Feature Article - March/April 2008

Green Motivations

Incorporating Eco-Friendly Merchandise Into Your Program

By Emily Tipping


A Rising Consumer Consciousness

According to the BBMG Conscious Consumer Report, which was conducted by branding and marketing agency BBMG in conjunction with research partners Global Strategy Group and Bagatto, nearly nine out of 10 Americans claim that the words "conscious consumer" describe them well. The report, which combined ethnographic research in three U.S. markets with a national survey of more than 2,000 adults to learn how companies can reach, inspire and motivate modern consumers, revealed that "conscious consumers" are more likely to buy from companies that manufacture energy-efficient products, promote health and safety benefits, support fair labor and trade practices, and commit to environmentally friendly practices, if the products are of equal quality and price.

"Americans think before they buy," according to Jefrey Pollock, president of Global Strategy Group. "Our poll reveals that many consumers are evaluating the social and economic impact of their purchases on the world in which they live. They tend to prefer to buy from companies that reflect their values and are increasingly likely to buy from companies that demonstrate they are good for the people and the planet."

Who are these conscious consumers? Who is truly motivated to go green?

A lot of people are motivated by environmentally friendly brands and products, according to Dana Slockbower, director of marketing for Rymax Marketing Services Inc., one of the largest manufacturer's representatives in the incentive industry, which has helped put together environmentally friendly incentive and reward programs for many of its clients. "Eight in 10 people believe it's important to buy from green companies and will spend more to do that."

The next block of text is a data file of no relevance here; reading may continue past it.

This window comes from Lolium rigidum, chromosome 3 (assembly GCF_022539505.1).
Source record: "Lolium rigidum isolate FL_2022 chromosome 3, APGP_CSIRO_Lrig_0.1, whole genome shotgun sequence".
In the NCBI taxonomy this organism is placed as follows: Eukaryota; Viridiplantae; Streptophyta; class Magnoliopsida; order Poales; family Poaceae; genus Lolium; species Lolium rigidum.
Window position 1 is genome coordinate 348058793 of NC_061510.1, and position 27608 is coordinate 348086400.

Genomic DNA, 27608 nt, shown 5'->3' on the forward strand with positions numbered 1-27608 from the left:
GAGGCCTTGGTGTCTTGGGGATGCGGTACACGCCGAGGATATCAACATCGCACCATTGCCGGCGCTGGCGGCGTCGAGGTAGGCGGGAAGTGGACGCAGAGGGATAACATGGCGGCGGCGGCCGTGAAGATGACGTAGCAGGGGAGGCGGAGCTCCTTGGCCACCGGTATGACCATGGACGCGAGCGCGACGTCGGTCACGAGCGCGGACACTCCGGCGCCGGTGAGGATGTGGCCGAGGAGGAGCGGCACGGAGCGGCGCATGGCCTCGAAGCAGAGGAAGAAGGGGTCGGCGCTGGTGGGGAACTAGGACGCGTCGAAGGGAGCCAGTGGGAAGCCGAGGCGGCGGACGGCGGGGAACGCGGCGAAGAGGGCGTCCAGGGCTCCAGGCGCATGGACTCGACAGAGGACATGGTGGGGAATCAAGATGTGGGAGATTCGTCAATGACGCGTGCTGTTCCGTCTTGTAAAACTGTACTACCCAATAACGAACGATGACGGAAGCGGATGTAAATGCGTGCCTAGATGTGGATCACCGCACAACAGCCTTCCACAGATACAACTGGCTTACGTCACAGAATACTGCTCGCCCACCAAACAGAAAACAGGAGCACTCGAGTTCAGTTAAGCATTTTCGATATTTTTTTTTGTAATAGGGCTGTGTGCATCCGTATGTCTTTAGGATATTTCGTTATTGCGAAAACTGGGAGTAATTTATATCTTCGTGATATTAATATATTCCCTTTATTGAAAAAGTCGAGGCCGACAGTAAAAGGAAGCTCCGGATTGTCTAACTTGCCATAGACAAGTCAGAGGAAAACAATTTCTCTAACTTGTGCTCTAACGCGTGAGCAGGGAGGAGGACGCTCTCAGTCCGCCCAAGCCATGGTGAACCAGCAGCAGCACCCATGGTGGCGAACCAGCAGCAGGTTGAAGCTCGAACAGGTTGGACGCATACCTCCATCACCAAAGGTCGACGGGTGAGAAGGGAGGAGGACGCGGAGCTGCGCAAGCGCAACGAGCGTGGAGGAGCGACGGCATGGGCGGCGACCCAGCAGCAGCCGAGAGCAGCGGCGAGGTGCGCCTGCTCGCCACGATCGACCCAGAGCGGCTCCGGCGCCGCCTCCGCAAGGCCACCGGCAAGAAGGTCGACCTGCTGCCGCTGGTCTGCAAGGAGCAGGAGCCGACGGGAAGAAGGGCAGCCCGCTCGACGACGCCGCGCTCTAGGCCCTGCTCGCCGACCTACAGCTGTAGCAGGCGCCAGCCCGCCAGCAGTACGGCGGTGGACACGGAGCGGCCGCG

While Generation X and Generation Y seem to be the demographic group most motivated by the green message, Slockbower said such programs also reach across age groups and demographic boundaries to motivate people from all walks of life.

"[Generation X and Generation Y are] very aware," she said. "We're also seeing that anyone in a big health craze—an outdoorsman, someone who's into working out, the healthy-body-mind-and-soul type of person—are very big on eco-friendly initiatives."

But the impact of your eco-friendly motivation plan doesn't end with these groups. "With global warming being so prevalent in the news, it's motivating people to go toward this type of lifestyle," Slockbower added. "The North American youth culture between 13 and 25 years old is the most involved in doing philanthropy activities and is the most environmentally conscious group in this world. They may not be in the workforce yet, but their parents may be working in your recognition program, and their kids are definitely influencing them."

Many of Rymax's corporate gifts and rewards clients are directly asking for help making their programs more environmentally friendly, Slockbower added. "They say, 'We want green brands. We want green products. And we're OK if it's not as great a margin,'" she said. "A lot of event planners also want green products or environmentally friendly gifts to hand out at various meetings."

But the impact is also being felt elsewhere, as companies large and small look to make their own operations more environmentally friendly. With these messages coming from the top—and with demand coming from your recipients—it simply makes sense to incorporate a green message into your motivation plan.